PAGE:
After the lecture, while I was mulling over this theory, still feeling exhilarated from the earlier revelation, I came up with a simple analogy to help me drill into my own head the difference between self-esteem and self-concept. I thought of a scene from my childhood, when my Mum asked me to go down to the nearest grocery store, literally 25 meters down the hill, to buy a loaf of bread. There was a road I had to cross from my street to the shop. A road near Tokyo, which meant that it was nearly always busy. I would double check and triple check before crossing but quite often I would still jump in front of a car. It was a phenomenon. The driver would beep, stop to wind down the window and hurl abuse at me. I would go into the shop, pretty shaken up, to receive a familiar funny look from the owner of the shop behind the counter who had witnessed the whole thing. I knew he would tell my Mum on me again.

The range of emotions I felt there were just passing emotions; shock, embarrassment, annoyance at the shop owner, and worry for what my mother would say, etc. They never stopped me from fulfilling my purpose of buying a loaf of bread (spiritual needs, remember this is an analogy) because I knew where I was going (my navigation system), the shop. In my childhood, I ran so many errands to that shop. I just kept doing it anyway. I liked the walk. The shop was full of interesting things too. In short, our feelings and emotions aren’t a reliable indicator of whether or not we are on course to fulfilling our spiritual needs. When we are striving toward fulfilling our self-concept, which is the best version of ourselves that we can envision, we feel such a strong sense of purpose that those passing emotions don’t affect us so much any more. 

Self-esteem, in comparison, is how we feel about ourselves and more often than not we tie them to external things, such as validation from others, possessions and professions. I can appreciate how dangerous this dynamic actually is. When we lose these things, then what? When we lack clarity of vision, we can fall for focusing too much on how we feel because that’s all we can ‘see.’

Just a slight shift in my perspective made all the difference in unburdening me from the weight of regrets and anticipatory anxieties (worrying about getting into a situation where I might feel anxious in future). When I experience set-backs and feel discouraged, I remember my analogy and say to myself, ‘That never put me off going to the shop.'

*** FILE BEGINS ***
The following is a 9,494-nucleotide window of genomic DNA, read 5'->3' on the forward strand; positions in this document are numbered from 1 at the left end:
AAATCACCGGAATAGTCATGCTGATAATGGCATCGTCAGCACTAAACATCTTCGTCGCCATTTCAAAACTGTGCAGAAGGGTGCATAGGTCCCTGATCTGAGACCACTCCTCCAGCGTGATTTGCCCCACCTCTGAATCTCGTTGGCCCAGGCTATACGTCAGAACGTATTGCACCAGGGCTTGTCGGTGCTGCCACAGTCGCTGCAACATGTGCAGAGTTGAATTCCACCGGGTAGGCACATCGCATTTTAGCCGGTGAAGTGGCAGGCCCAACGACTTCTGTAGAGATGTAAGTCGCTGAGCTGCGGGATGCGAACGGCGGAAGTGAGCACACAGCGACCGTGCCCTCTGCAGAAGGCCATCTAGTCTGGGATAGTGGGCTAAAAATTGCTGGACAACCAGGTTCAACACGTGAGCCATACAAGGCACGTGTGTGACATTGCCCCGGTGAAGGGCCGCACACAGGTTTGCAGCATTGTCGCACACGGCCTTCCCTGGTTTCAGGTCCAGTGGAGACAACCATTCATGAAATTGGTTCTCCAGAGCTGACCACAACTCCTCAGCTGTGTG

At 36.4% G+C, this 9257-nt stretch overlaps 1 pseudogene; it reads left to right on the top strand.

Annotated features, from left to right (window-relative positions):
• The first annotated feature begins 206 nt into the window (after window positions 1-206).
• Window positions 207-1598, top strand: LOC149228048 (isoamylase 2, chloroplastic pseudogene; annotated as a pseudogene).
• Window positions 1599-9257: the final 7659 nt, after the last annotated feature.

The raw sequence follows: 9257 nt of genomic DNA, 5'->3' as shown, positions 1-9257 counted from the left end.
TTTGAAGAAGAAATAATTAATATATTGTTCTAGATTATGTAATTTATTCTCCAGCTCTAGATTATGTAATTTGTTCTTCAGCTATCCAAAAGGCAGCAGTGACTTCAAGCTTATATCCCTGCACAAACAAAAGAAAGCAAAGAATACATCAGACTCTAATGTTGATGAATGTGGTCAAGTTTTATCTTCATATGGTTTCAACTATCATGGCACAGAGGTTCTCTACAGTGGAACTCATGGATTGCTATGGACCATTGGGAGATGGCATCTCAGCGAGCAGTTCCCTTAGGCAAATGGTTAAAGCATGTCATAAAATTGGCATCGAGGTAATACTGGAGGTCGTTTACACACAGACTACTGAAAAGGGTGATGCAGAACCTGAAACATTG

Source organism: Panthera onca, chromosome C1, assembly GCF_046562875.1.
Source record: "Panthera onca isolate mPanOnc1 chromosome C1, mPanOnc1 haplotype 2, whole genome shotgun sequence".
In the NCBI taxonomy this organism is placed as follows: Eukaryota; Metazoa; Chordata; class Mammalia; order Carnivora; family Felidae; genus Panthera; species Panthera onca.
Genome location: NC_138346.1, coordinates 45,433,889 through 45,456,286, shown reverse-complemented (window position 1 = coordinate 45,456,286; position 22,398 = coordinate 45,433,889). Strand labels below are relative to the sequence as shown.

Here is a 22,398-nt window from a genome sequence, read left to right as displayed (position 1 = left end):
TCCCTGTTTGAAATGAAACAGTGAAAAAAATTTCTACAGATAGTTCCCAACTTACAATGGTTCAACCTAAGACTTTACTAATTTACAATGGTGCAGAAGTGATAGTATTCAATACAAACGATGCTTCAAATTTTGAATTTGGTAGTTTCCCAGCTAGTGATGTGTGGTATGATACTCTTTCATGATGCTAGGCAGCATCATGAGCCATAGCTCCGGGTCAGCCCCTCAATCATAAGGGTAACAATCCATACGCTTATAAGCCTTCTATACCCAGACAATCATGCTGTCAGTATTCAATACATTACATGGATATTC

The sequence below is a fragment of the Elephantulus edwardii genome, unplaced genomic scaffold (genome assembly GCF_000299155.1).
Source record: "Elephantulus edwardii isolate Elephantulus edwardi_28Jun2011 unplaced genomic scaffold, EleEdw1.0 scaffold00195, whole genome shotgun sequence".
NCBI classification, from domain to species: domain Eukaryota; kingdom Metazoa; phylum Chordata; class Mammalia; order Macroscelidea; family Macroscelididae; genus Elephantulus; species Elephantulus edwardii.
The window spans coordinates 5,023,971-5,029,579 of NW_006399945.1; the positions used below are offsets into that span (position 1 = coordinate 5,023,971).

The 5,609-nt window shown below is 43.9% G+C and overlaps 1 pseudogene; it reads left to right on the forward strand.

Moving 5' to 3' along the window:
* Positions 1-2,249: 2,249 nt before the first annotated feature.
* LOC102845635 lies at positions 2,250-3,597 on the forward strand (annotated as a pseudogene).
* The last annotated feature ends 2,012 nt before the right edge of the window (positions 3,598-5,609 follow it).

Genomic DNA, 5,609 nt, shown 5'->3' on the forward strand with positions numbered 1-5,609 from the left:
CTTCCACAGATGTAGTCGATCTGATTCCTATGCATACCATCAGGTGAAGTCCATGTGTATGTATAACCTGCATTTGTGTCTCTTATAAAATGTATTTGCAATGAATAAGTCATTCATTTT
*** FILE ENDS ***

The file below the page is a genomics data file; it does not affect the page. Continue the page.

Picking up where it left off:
Genuine confidence can only come from knowing ourselves. Know Thyself. It’s a cliche, I know, but at the same time it seems the universal truth. In the next article, I’ll discuss solidifying our self-concept. If you resonate with what I wrote above, I’m sure you can appreciate self-concept is the important starting point in road to self-empowerment. 

I would invite you to ponder what your self-concept is by our next ‘meeting.' I see my self-concept as constantly evolving. I keep adding details to the core value of it, which is to play my part in the world in shining a light of healing where there is darkness. I’ve come across the following passaging in a book today that encapsulates my core value:

“In ancient times, when sailing on the dark seas there was always a person known as a ‘grounder.’ A grounder was analogous to a navigator. On the darkest night with no light or star to be guided by, a grounder could hear the ocean songs and locate the boat’s position in relation to the land. A grounder knew all the music of the oceans. A grounder could always lead you safely to your destination.” - David Carson and Nina Sammons in Oracle 2013

I wish to be the grounder for people who are right now sailing across the dark seas of their souls. It’s lifework I consider important to embark on, no matter how high the tides of my emotions may be. I’ll just keep on going to the shop, if you get me. 

Related Article:
Read a little bit more about my childhood here.